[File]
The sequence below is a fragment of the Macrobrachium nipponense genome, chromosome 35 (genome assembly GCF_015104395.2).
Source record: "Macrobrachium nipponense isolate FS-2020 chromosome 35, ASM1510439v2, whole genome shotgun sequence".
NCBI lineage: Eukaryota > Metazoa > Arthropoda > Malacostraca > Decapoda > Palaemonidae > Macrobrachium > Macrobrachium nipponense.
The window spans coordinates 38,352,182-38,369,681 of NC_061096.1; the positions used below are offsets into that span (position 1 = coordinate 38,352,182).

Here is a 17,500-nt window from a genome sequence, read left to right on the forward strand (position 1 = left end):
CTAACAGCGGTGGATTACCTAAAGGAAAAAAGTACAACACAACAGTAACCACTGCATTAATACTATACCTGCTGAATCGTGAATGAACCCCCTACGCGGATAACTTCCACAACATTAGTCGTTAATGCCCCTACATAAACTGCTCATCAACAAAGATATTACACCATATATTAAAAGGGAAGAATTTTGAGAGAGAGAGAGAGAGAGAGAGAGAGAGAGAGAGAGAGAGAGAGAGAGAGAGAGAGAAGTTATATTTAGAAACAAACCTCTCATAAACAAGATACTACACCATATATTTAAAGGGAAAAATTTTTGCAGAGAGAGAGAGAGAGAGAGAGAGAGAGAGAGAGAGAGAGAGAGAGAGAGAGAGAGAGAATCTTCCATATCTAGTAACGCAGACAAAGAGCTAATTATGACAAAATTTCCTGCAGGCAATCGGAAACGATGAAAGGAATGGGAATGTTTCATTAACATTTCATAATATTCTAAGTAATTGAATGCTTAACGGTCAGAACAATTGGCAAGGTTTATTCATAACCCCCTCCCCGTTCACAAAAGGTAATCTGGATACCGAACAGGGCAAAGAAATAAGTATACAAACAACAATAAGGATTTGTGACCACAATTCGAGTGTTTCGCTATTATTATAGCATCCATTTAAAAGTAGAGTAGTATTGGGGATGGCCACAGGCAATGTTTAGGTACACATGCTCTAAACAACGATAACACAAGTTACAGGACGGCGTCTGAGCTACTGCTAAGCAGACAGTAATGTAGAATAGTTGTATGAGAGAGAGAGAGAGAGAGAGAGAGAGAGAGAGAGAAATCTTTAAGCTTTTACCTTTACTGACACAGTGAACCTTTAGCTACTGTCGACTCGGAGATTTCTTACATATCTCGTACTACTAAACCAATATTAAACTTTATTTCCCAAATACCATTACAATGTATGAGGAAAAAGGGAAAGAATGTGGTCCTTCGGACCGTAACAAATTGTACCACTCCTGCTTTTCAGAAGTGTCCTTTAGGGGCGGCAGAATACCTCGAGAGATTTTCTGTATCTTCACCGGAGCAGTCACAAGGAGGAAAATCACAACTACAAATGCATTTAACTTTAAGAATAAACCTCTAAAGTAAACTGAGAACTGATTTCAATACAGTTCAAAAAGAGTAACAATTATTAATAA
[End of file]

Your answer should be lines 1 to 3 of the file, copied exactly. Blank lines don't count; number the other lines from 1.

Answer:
The sequence below is a fragment of the Macrobrachium nipponense genome, chromosome 35 (genome assembly GCF_015104395.2).
Source record: "Macrobrachium nipponense isolate FS-2020 chromosome 35, ASM1510439v2, whole genome shotgun sequence".
NCBI lineage: Eukaryota > Metazoa > Arthropoda > Malacostraca > Decapoda > Palaemonidae > Macrobrachium > Macrobrachium nipponense.